RUTH DAGAN, Oil on Canvas, 200 x 122 cm, 2020



was born in Jerusalem in 1958 to the artists Hannah and Abraham Yakin. She received a B.A. in textile design from the Rietveld Academy of Art in Amsterdam and has lived in the Netherlands ever since. Originally, her main professional interest after graduation was putting on muppet shows for children. However, after a transformative journey, she took up painting. 

During her career Dagan has written and illustrated five books, and has exhibited in the Netherlands and the United States. In recent years Dagan’s work has expressed concern for the world, specifically the hope that humanity will see the world as one, reduce overconsumption, and work to protect living and vegetative nature for the benefit of all kinds of life on earth. 

The written word often serves as the springboard for her work. Dagan interprets texts such as fairy tales and Bible stories, illustrating them in drawings, objects or photographs. In her visual work she also likes to reference famous artworks, creating a dialogue with them and connecting the past to the future.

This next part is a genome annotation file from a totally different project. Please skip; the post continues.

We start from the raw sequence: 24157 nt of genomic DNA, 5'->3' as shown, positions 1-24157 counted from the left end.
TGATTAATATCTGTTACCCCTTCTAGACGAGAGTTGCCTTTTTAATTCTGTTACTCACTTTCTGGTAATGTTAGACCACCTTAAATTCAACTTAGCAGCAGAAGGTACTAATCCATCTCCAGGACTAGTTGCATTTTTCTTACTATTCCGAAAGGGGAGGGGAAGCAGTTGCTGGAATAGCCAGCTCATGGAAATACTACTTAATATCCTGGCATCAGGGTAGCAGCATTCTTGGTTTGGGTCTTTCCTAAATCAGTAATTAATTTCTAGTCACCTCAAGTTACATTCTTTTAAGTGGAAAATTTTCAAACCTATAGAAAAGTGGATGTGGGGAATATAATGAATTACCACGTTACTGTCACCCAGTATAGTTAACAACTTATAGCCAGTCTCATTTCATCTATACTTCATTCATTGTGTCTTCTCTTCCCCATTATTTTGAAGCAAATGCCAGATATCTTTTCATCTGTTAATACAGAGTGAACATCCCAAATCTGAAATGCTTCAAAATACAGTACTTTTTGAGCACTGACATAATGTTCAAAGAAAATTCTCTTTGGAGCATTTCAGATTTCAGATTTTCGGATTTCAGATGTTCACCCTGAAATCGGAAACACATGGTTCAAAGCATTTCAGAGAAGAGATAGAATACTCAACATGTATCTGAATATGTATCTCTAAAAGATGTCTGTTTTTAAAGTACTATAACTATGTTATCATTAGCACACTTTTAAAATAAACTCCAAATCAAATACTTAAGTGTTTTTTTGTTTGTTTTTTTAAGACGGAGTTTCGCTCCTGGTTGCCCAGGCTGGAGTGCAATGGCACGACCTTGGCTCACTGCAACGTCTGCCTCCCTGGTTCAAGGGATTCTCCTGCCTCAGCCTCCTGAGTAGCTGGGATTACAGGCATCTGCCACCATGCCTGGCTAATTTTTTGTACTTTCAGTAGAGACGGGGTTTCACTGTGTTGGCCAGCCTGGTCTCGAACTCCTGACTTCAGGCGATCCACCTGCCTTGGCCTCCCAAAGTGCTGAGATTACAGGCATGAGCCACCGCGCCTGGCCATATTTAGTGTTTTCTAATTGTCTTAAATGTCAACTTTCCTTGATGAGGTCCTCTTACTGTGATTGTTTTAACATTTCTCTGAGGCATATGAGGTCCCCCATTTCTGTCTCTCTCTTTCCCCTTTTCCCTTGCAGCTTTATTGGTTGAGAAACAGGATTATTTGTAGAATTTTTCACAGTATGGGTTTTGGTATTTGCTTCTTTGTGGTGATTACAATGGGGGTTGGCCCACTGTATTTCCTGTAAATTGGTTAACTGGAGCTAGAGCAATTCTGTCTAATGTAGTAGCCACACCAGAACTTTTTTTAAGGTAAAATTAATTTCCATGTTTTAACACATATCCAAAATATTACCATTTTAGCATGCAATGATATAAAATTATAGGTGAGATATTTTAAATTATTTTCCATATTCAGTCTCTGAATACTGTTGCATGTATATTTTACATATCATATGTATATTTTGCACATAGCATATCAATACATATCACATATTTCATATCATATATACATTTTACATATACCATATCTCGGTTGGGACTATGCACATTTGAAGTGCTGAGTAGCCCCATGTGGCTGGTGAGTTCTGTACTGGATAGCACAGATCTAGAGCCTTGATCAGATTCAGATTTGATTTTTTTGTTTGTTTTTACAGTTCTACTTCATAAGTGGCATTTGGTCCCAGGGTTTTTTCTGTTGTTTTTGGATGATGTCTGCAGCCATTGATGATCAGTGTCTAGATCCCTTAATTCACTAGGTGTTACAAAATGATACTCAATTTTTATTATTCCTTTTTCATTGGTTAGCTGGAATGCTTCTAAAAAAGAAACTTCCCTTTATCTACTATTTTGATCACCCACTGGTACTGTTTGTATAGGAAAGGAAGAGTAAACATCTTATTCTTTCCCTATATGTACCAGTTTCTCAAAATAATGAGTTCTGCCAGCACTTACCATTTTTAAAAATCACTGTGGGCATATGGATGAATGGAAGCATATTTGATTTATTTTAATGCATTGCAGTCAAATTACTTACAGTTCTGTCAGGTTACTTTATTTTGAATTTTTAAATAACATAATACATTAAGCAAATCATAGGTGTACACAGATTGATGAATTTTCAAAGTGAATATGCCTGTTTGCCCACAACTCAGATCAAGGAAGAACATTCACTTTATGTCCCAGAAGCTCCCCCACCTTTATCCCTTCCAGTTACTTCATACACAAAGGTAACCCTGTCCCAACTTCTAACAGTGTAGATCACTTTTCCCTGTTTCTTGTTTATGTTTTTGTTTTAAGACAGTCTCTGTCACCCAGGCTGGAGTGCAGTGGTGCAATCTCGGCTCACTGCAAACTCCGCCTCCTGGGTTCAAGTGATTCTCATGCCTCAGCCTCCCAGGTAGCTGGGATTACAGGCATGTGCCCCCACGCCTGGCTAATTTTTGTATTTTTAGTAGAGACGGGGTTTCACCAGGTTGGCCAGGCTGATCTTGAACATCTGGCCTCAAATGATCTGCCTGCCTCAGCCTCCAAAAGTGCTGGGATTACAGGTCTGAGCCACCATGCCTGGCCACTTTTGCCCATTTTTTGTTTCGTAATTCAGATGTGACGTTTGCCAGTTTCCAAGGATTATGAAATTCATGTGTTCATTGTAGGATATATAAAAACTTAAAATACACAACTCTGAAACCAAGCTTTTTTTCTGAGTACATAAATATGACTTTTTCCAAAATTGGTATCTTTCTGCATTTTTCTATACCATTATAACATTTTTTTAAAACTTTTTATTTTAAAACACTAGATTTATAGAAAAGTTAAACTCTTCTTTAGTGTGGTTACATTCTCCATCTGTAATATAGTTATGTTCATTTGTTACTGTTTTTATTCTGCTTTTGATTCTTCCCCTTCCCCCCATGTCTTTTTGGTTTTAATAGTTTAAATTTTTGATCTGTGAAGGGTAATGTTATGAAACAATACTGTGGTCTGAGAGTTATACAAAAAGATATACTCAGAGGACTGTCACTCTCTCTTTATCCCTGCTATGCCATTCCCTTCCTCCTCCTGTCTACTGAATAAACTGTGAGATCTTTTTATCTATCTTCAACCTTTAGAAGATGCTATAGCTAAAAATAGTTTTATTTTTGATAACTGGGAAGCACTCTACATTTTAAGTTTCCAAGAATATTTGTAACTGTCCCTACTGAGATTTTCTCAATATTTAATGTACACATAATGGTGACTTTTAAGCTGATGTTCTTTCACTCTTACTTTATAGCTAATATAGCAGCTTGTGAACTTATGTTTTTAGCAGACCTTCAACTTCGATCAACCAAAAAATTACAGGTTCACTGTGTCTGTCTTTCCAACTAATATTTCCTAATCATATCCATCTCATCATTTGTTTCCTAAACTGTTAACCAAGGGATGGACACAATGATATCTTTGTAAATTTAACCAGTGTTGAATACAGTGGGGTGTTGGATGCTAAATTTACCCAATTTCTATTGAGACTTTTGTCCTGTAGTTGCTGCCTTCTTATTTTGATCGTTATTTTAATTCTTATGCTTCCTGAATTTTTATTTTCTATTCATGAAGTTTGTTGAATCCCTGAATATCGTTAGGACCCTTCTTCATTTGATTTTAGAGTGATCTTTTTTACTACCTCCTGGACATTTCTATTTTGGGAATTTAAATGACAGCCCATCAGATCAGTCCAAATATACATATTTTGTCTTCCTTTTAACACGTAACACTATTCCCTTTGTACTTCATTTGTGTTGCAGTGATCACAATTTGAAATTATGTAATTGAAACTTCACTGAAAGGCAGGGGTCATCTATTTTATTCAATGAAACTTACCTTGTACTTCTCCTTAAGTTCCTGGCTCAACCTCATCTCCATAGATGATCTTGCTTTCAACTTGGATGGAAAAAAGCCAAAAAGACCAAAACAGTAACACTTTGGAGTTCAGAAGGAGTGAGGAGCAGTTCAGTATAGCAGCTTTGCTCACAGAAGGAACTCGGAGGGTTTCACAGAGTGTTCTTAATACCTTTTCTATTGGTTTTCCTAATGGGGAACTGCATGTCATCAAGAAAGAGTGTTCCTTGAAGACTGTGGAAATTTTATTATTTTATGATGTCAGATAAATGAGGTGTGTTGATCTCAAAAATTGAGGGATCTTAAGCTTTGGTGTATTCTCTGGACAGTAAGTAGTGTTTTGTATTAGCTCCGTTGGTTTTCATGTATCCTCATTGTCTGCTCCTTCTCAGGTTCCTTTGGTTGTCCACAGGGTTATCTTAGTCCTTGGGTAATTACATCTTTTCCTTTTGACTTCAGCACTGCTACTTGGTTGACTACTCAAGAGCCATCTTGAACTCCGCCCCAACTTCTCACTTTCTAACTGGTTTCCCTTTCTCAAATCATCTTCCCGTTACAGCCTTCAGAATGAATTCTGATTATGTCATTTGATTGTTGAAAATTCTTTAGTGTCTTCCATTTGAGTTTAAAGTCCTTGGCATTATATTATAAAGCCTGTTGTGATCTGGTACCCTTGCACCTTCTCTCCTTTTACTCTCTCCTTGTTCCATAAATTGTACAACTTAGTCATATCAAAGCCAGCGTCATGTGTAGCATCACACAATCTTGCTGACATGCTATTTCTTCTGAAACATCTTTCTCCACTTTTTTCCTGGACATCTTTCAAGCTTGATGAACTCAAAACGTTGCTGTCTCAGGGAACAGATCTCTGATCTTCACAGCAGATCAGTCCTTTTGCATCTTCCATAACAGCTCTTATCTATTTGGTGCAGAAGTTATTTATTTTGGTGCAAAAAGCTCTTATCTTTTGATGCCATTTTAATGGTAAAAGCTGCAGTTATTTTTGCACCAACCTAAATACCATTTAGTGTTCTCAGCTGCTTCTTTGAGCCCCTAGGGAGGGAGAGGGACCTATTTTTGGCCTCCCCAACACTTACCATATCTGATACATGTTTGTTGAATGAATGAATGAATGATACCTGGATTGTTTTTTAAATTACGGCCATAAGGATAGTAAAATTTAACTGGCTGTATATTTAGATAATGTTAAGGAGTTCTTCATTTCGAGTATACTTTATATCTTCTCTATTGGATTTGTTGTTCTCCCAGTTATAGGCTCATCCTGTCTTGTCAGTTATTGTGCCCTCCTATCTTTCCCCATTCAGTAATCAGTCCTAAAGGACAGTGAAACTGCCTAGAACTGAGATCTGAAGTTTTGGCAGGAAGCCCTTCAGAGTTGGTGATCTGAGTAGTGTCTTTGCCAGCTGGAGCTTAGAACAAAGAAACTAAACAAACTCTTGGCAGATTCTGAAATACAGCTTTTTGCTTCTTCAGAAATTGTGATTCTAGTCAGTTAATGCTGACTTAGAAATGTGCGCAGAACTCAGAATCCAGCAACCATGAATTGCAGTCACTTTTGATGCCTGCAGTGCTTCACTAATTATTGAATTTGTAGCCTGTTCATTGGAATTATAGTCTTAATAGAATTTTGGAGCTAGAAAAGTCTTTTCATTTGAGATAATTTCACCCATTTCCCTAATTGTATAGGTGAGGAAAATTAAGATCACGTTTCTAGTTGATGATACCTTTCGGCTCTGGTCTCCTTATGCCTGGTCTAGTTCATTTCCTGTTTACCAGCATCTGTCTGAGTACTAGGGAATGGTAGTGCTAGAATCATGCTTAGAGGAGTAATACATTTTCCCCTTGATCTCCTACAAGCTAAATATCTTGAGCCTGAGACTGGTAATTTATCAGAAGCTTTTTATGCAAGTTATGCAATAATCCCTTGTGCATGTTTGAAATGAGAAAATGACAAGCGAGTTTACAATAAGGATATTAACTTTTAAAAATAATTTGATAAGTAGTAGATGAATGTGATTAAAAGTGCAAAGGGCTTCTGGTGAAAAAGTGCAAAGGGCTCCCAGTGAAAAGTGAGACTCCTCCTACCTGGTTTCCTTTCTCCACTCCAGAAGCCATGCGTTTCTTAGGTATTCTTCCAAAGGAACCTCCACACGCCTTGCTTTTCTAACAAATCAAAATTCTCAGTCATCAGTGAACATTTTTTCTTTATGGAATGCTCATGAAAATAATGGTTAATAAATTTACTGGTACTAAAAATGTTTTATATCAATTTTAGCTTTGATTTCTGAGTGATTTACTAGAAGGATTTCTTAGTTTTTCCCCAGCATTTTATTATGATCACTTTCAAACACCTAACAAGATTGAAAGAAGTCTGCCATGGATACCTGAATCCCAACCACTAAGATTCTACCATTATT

Her current masterpiece is entitled “The last supper of the world” which calls to mind the work of Leonardo da Vinci as well as with the images of photographer Adi Ness. The painting depicts people sitting around a round table symbolising the world. The world map looks fluid, hinting at global warming and serving as a nod to the ecological crisis that is at least partly caused by human greed. 

At the top of the painting are woodcuts, which spell out “redemption” in Hebrew sign language. The dove of peace flies in the opposite direction. The painting also has plenty of hands, symbolising that same human greed.

The figures are dressed in clothes on which political maps are painted, whereas the tablecloth sports a geographical map. The message is clear: for global problems to improve, humanity needs to see the world as one. In addition, natural disasters and viruses - such as the Coronavirus - pay no heed to the territories carefully delineated by man. 

To create this painting, Dagan photographed her family in Jerusalem in January 2020. Only a few months later, her father passed away. Due to lockdowns in Israel and the Netherlands she could not travel to bid him a final farewell, and consequently the work also came to represent the "last supper" of her complete family.